The Atlanta Journal-Constitution reports that Delta’s decision to continue its practice of serving Coca-Cola products is up in the
Long on-board delays. Perfect fodder for yellow journalists and for government officials looking for easy causes to help with reelection. But they are not the right focus for those hoping to convince government officials to fix our ailing national Air Traffic Control (ATC) system.
The U.S. Department of Transportation released its monthly Air Travel Consumer Report yesterday, which covers on-time, lost baggage and complaint data for January 2009. According to the DOT, things got better for travelers. On-time performance inched up a bit, fewer reports of lost baggage were filed and fewer of us found things to complain about.
The U.S. Department of Transportation released its latest Air Travel Consumer Report (PDF) on Monday, including year-end figures for on-time performance, mishandled baggage and consumer complaints. While many in the blogosphere and on the internet message boards have been busily stewing in their own resentful juices, it seems things got better for travelers without us even noticing.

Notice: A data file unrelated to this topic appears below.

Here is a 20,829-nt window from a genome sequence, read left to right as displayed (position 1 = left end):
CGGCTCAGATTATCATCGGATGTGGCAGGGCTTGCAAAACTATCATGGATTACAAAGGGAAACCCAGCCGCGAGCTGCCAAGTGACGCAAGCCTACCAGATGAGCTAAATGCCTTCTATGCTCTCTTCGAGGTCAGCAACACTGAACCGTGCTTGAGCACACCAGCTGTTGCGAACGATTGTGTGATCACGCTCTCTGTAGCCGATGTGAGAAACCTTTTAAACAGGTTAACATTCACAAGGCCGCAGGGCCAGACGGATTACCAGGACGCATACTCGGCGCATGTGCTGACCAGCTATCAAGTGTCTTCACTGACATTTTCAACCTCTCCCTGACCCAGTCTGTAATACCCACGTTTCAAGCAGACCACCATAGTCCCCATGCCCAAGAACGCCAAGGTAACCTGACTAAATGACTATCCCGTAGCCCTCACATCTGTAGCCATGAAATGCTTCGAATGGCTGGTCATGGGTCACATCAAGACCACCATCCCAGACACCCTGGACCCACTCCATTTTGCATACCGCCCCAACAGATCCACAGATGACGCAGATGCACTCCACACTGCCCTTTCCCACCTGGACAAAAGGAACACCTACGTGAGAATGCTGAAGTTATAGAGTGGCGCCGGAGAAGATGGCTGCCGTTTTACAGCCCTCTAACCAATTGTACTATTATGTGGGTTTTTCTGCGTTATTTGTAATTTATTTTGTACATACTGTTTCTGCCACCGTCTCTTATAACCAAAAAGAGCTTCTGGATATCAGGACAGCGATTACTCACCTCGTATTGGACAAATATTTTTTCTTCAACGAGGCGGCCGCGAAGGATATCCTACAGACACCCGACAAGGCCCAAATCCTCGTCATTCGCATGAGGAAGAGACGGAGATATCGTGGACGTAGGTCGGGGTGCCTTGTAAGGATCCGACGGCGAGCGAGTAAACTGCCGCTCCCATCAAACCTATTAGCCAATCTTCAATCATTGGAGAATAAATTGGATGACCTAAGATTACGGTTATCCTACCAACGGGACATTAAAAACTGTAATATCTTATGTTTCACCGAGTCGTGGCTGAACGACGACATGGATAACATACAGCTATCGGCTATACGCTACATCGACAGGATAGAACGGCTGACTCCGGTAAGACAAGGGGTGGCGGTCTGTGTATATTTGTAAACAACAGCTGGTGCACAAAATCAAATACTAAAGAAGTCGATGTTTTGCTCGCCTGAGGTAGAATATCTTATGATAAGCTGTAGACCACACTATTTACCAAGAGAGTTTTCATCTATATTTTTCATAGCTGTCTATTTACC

After the cameras and the reporters go away, what happens to the survivors or the families of the victims of an airplane crash and who takes care of them? Former airline employee David Burns discusses his experience with post-accident family assistance.
US Airways may never live down the case of the flying pig. But as the sacrificial swine -- er, lamb -- in that situation, it may have paved the way for better management of service animals in airline travel.
The Department of Transportation released its monthly Air Travel Consumer Report (PDF) Friday, giving us on-time, mishandled baggage and consumer complaint data for September. There have been several news reports on the high-level glamor stuff, but what about the parts of the iceberg under the water?
Today's "Millennial" generation presents unique challenges for employers. David Burns discusses how airline management may be causing a similar sense of entitlement among passengers.
Every year, the first full week of October is dedicated by Congressional proclamation to customer service "professionals" around the country. David Burns wonders why the travel industry missed it.
I'd better be careful. If I continue my monthly habit of dissecting the U.S. Department of Transportation's Air Travel Consumer Report, I'm going to wind up on the side of those people who are grousing about our country's lack of a Passengers' Bill of Rights.